Unformatted text preview: s proteins Effective against tuberculoid bacteria but not endospores Benefits: active in the presence of organic contaminants, active long after application Limitations: odor, cause skin irritations Chemical Methods Chemical Methods
4. Phenolics: cont. Examples: Hexachlorophene now by prescription (can potentially cause neurological damage) as an antiseptic Active ingredient in "Lysol“ disinfectant “Listerine” antiseptic mouthwash Chemical Methods Chemical Methods
5. Quartenary Ammonium Compounds (Quats) Cationic (positively charged) detergents React with membranes to destroy them, may denature proteins Destroy many vegetative bacteria and enveloped viruses Benefits: cheap and great disinfectants Limitations: cause major skin irritations so not used as an antiseptic Chemical Methods Chemical Methods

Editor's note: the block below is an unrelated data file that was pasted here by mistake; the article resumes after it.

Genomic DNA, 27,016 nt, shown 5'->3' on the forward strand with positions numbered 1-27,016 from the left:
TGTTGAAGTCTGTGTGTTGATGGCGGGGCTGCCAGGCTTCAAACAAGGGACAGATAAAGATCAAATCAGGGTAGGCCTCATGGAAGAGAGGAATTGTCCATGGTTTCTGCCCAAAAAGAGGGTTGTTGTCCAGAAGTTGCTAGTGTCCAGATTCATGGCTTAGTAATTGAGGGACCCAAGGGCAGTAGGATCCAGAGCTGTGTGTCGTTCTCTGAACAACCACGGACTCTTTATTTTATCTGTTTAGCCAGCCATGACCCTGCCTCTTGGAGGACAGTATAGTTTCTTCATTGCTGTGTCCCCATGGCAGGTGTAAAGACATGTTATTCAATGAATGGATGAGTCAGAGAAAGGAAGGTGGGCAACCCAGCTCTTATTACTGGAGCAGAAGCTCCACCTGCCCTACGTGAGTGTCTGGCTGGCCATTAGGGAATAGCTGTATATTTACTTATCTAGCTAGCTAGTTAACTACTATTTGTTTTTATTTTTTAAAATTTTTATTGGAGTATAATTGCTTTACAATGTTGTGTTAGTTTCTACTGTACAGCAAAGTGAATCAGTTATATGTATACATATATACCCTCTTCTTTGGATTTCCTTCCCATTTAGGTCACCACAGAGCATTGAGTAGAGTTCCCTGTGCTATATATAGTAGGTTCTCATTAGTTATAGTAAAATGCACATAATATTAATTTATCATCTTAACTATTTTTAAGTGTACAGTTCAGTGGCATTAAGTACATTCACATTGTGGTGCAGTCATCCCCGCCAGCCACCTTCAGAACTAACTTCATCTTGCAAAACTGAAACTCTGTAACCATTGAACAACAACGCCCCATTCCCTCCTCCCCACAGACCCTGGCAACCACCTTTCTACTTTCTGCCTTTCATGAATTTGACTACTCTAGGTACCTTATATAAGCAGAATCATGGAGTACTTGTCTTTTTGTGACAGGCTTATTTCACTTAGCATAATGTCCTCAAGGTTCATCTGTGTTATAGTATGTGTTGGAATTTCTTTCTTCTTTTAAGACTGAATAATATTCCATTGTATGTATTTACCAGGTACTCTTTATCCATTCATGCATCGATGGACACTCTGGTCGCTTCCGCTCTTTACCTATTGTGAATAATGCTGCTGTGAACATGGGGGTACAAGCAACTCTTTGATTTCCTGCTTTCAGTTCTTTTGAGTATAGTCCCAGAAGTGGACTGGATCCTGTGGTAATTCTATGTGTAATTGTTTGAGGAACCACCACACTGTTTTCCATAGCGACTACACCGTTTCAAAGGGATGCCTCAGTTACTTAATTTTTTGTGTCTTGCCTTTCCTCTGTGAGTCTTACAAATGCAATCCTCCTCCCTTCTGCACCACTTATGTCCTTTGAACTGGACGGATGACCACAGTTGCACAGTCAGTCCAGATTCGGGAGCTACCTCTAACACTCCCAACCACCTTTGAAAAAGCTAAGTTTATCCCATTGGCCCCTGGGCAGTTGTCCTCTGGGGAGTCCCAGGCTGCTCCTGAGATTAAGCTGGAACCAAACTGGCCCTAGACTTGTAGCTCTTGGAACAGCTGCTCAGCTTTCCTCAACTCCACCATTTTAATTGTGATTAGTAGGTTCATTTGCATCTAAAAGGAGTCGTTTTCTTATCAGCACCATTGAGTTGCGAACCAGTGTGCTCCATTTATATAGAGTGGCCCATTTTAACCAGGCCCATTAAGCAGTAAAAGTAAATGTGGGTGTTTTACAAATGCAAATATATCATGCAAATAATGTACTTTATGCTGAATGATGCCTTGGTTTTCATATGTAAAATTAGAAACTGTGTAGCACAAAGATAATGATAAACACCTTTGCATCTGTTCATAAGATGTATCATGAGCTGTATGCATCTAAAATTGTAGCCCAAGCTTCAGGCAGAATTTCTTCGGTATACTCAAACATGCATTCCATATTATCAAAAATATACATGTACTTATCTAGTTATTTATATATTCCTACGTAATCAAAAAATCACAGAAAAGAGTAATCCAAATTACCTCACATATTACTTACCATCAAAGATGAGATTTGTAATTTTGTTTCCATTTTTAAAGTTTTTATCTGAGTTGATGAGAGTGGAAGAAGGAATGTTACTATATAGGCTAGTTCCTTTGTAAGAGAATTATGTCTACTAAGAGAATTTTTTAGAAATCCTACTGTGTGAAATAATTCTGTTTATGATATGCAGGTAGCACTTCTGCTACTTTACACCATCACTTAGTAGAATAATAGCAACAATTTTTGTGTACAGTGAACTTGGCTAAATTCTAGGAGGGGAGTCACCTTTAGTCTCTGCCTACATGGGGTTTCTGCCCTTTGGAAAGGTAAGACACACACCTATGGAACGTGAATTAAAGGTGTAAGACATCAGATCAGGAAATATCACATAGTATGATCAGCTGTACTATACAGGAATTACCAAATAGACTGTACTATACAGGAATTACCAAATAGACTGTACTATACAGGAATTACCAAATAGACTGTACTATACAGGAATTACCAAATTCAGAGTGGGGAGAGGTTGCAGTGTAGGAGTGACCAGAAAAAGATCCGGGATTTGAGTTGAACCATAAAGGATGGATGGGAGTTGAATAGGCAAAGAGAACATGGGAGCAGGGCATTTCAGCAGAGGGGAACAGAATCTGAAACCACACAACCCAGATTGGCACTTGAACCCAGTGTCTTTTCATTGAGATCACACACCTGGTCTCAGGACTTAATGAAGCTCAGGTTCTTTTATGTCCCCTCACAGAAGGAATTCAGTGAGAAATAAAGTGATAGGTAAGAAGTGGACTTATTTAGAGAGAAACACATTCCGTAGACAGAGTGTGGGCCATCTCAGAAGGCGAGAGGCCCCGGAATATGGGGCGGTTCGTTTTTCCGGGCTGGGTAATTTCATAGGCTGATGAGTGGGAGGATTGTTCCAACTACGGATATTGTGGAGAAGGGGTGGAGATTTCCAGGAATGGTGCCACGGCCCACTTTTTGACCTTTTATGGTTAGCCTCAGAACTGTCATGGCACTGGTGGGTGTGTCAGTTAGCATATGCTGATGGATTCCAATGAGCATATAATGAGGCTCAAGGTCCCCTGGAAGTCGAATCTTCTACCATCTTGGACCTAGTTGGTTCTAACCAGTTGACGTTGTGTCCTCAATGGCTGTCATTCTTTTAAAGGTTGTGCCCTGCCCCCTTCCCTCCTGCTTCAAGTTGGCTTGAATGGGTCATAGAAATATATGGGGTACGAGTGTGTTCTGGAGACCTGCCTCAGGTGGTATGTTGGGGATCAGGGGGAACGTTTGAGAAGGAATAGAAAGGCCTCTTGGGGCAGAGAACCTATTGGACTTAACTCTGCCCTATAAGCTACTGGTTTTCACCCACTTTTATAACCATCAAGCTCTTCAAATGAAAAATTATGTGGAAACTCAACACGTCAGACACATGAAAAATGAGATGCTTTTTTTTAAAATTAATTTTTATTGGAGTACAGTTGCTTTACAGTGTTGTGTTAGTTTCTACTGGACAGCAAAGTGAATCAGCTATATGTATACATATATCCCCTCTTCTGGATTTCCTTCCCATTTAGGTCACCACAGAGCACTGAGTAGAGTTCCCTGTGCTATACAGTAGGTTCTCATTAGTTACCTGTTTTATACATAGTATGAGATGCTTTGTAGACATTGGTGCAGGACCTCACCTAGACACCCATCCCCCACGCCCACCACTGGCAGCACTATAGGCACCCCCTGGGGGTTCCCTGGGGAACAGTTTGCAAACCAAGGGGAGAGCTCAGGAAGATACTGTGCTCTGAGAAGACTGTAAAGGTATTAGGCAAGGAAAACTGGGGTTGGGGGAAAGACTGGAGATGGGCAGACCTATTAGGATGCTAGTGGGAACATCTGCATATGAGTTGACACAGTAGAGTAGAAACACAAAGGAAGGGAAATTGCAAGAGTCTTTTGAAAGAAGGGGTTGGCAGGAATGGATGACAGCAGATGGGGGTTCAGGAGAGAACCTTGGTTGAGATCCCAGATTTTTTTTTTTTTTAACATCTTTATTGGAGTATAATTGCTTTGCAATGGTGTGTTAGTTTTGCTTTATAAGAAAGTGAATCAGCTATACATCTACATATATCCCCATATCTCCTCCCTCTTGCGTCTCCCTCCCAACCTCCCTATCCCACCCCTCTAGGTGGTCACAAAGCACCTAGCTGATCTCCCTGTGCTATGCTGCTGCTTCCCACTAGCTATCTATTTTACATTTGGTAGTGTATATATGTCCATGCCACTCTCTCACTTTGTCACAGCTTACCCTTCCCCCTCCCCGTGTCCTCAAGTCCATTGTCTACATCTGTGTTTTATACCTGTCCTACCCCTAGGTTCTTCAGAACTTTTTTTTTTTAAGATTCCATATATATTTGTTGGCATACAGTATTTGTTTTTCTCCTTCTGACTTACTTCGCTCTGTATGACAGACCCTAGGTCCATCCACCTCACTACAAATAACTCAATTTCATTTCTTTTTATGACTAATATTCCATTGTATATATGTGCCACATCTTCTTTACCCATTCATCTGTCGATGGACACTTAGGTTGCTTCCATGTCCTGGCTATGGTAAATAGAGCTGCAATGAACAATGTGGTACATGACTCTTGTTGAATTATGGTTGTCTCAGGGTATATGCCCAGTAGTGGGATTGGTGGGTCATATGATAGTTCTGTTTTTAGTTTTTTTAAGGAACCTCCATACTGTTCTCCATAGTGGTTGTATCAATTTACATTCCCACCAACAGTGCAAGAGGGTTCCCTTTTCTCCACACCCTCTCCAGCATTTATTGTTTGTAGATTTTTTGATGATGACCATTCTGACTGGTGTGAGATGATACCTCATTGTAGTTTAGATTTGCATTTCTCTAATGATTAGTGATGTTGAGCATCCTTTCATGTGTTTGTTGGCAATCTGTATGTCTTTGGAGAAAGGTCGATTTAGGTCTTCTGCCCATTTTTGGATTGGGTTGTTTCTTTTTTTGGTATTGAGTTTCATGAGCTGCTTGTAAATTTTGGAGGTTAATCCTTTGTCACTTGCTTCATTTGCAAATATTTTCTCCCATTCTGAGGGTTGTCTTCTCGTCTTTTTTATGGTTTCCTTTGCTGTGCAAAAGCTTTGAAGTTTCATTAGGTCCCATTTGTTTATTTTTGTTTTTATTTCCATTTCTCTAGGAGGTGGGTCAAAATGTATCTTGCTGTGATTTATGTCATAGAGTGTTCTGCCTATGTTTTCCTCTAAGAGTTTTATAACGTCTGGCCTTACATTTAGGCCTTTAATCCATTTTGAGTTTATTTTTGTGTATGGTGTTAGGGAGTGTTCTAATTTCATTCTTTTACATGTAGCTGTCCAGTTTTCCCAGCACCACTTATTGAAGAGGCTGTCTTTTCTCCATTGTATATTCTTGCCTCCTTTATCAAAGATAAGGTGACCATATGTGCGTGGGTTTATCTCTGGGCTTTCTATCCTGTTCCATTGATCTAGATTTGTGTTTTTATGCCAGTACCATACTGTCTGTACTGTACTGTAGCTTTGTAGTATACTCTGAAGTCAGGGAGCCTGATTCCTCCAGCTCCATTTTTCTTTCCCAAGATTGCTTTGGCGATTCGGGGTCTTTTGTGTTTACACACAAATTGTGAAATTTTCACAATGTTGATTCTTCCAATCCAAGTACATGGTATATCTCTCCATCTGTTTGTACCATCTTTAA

6. Aldehydes: i.e. formaldehyde Crosslinks to DNA and proteins causing inactivation Can destroy spores as well as vegetative cells Benefits: can be employed as a sterilant if applied for a suf...
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This note was uploaded on 03/24/2009 for the course MIBO 3500 taught by Professor Dustman during the Fall '09 term at UGA.
- Fall '09